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April 23, 2019

Strong Women Give Ultimatums | Dr. Zoe Shaw

Ultimatums have a bad reputation and when I started thinking about this topic, I googled it as I always do as part of my prep for the episode. I was shocked to read article after article about how much damage ultimatums cause in relationships.

In this episode, I explain why an ultimatum isn’t necessarily a bad thing and how it can be used as a tool to set boundaries for yourself and bring out healthy behaviors in your partner.


Health Tip

In this Health Tip segment, I discuss a recent study from Yale University that found people who read books live an average of two years longer than those who don’t.


Mentioned In This Episode:

Yale Alumni Magazine | Bookworms live longer


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  1. […] you find that this is difficult for you, try listening to my podcast episode ‘Strong Women Give Ultimatums’. That will give you some tips on how and why you should set limits in your […]

  2. […] In order to uphold the boundary, you have to establish clear consequences for the boundary violation. If this happens, then this will be my response. If this feels like an ultimatum, it absolutely is. Listen to episode #80, Strong women give ultimatums. […]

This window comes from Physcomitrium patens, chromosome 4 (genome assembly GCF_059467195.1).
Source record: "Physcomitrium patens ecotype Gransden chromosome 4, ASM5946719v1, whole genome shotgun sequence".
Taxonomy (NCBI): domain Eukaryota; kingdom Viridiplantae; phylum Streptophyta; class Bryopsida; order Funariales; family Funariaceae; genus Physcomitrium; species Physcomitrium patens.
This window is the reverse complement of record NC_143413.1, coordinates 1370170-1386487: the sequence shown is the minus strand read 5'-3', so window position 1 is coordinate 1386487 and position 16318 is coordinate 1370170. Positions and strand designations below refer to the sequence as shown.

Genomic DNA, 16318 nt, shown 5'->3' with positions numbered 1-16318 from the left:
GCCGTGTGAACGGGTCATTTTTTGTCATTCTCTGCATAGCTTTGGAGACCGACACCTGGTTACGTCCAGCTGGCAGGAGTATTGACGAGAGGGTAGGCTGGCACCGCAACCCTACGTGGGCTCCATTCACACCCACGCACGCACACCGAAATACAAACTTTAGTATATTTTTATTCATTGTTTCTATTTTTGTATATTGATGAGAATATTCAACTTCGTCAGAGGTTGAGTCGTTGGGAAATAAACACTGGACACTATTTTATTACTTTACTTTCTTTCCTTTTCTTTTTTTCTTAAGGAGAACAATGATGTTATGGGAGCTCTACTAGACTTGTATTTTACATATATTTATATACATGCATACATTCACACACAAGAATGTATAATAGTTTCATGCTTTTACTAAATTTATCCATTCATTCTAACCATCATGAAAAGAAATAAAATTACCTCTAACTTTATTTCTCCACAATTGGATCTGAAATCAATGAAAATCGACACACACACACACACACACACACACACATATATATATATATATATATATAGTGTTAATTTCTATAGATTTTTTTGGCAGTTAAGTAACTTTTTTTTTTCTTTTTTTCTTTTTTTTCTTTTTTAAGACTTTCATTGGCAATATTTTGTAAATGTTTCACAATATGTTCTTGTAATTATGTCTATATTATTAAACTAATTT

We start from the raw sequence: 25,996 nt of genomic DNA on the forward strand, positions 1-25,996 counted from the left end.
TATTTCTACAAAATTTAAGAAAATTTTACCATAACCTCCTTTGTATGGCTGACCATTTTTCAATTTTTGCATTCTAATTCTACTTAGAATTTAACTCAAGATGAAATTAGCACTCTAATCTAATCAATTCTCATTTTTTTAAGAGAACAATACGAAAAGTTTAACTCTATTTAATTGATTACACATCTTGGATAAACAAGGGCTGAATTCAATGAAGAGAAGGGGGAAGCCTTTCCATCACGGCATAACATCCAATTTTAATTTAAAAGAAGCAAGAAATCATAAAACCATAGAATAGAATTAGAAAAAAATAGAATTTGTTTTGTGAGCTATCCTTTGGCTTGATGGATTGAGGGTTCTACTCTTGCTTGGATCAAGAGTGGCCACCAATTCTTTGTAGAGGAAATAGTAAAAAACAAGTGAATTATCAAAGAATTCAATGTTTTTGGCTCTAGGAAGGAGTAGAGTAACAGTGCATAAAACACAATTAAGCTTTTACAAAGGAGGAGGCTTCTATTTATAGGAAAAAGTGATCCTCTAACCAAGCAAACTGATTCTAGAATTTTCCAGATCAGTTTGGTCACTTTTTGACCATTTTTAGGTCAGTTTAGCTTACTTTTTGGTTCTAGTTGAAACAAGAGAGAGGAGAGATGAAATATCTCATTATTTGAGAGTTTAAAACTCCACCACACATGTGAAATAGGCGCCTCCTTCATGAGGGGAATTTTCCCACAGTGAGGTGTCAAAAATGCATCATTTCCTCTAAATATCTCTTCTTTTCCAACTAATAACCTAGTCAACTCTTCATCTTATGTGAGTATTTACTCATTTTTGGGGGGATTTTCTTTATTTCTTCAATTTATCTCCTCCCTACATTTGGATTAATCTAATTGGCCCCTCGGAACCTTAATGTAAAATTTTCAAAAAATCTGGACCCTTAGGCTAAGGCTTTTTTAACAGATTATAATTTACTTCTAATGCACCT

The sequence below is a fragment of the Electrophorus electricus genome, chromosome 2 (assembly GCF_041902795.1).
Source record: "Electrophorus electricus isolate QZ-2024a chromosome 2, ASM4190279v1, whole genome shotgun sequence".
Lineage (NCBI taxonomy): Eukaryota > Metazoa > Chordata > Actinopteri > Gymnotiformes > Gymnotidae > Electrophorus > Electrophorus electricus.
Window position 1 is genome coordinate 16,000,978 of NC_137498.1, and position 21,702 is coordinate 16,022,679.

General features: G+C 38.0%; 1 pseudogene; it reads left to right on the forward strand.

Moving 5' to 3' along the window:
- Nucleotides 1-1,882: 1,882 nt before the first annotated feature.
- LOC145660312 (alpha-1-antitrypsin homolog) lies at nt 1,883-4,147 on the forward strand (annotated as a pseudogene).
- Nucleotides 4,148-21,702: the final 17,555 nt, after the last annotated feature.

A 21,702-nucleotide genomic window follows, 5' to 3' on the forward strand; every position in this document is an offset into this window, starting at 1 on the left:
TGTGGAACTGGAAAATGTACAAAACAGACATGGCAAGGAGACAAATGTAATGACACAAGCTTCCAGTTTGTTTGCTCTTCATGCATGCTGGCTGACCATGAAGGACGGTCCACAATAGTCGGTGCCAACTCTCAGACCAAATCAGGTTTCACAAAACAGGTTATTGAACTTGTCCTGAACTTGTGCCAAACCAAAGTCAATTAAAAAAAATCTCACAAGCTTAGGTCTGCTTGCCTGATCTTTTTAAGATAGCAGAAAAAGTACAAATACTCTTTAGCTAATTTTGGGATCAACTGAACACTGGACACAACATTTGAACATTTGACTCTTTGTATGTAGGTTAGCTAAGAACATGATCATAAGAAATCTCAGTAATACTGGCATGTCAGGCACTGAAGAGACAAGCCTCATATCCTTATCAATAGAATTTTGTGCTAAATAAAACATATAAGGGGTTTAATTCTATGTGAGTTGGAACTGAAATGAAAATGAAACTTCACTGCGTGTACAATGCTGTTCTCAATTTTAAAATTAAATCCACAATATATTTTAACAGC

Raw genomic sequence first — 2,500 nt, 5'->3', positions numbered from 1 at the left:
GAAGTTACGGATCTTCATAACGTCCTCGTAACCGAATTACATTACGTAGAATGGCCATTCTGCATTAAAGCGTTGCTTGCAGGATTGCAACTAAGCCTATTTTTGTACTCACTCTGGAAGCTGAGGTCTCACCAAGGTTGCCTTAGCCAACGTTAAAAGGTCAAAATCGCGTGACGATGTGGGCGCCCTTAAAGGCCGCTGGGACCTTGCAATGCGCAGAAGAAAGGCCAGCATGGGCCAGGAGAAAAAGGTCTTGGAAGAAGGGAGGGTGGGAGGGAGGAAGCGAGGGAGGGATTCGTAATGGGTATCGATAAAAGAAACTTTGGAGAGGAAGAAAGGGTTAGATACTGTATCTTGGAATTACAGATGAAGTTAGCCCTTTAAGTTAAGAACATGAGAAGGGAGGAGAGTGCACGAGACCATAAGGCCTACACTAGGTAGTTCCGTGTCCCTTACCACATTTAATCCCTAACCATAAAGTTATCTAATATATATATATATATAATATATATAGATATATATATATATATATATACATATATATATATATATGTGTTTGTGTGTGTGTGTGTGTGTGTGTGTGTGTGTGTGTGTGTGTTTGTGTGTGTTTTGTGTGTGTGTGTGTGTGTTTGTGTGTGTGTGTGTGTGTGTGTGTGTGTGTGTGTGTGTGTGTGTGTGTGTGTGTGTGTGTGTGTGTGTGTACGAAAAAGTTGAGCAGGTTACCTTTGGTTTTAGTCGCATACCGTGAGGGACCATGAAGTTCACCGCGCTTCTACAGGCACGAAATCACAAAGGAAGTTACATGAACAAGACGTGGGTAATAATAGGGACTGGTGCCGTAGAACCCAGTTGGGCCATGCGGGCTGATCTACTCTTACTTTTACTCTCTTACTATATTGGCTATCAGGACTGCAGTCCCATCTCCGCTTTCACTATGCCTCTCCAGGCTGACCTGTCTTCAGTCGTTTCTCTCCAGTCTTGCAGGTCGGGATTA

3. […] Podcast episode mentioned:  Episode #80 Strong women give ultimatums. […]

  4. ann viera says:

    Dr. Shaw repeatedly talks about searching using Google…..suggest people needing information use a few easy strategies to go beyond Google to get to quality information faster.

    For example: use Google advanced to limit to .edu or .gov or .org domains. This limits information to trusted/quality information, eliminating .com information from the search.

    Librarians all over the country have guides to finding and evaluating information. For example: here is one from U. Rhode Island: https://uri.libguides.com/quality.

    Librarians use software called libguides to create and maintain guides. Search tip: can limit searches to these guides just by adding the word libguides to a search. A search for boundaries libguides retrieved this guide https://libguides.jeffco.edu/boundaries.

    PubMed and MedlinePlus from the National Institutes of Health, National Library of Medicine are also great places to start. Pubmed is the premier biomedical database for health care professionals. MedlinePlus is the web site curated by librarians of trusted health information for citizens. For example, a search of Medlineplus for boundaries retrieved this Mayo Clinic article: https://www.mayoclinic.org/healthy-lifestyle/stress-management/in-depth/assertive/art-20044644?p=1

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